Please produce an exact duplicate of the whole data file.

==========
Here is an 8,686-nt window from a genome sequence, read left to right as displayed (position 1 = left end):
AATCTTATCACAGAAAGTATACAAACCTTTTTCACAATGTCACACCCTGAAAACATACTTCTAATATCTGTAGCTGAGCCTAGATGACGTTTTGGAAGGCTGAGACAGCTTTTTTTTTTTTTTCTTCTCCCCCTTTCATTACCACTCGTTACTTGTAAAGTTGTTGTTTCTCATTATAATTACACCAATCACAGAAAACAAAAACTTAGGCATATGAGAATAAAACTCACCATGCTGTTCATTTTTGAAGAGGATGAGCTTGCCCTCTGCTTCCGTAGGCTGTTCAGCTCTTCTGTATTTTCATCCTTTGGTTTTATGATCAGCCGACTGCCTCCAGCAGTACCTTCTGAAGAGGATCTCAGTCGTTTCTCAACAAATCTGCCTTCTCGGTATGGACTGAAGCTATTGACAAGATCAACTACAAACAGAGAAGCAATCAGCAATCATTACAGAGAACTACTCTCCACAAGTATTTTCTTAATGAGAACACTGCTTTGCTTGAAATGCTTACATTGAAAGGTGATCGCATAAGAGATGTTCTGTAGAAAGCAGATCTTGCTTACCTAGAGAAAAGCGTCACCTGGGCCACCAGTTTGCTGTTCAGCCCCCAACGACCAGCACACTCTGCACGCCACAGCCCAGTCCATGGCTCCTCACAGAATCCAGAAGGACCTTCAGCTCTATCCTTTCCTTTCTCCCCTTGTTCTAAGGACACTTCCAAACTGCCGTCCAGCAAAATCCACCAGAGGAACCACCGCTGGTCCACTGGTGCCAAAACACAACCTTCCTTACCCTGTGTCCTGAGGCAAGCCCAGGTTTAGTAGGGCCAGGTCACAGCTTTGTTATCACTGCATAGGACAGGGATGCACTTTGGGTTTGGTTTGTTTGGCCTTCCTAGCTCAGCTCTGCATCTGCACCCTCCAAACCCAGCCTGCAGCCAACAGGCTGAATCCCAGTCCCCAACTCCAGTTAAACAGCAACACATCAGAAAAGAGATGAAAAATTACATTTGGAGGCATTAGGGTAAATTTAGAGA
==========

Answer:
Here is an 8,686-nt window from a genome sequence, read left to right as displayed (position 1 = left end):
AATCTTATCACAGAAAGTATACAAACCTTTTTCACAATGTCACACCCTGAAAACATACTTCTAATATCTGTAGCTGAGCCTAGATGACGTTTTGGAAGGCTGAGACAGCTTTTTTTTTTTTTTCTTCTCCCCCTTTCATTACCACTCGTTACTTGTAAAGTTGTTGTTTCTCATTATAATTACACCAATCACAGAAAACAAAAACTTAGGCATATGAGAATAAAACTCACCATGCTGTTCATTTTTGAAGAGGATGAGCTTGCCCTCTGCTTCCGTAGGCTGTTCAGCTCTTCTGTATTTTCATCCTTTGGTTTTATGATCAGCCGACTGCCTCCAGCAGTACCTTCTGAAGAGGATCTCAGTCGTTTCTCAACAAATCTGCCTTCTCGGTATGGACTGAAGCTATTGACAAGATCAACTACAAACAGAGAAGCAATCAGCAATCATTACAGAGAACTACTCTCCACAAGTATTTTCTTAATGAGAACACTGCTTTGCTTGAAATGCTTACATTGAAAGGTGATCGCATAAGAGATGTTCTGTAGAAAGCAGATCTTGCTTACCTAGAGAAAAGCGTCACCTGGGCCACCAGTTTGCTGTTCAGCCCCCAACGACCAGCACACTCTGCACGCCACAGCCCAGTCCATGGCTCCTCACAGAATCCAGAAGGACCTTCAGCTCTATCCTTTCCTTTCTCCCCTTGTTCTAAGGACACTTCCAAACTGCCGTCCAGCAAAATCCACCAGAGGAACCACCGCTGGTCCACTGGTGCCAAAACACAACCTTCCTTACCCTGTGTCCTGAGGCAAGCCCAGGTTTAGTAGGGCCAGGTCACAGCTTTGTTATCACTGCATAGGACAGGGATGCACTTTGGGTTTGGTTTGTTTGGCCTTCCTAGCTCAGCTCTGCATCTGCACCCTCCAAACCCAGCCTGCAGCCAACAGGCTGAATCCCAGTCCCCAACTCCAGTTAAACAGCAACACATCAGAAAAGAGATGAAAAATTACATTTGGAGGCATTAGGGTAAATTTAGAGA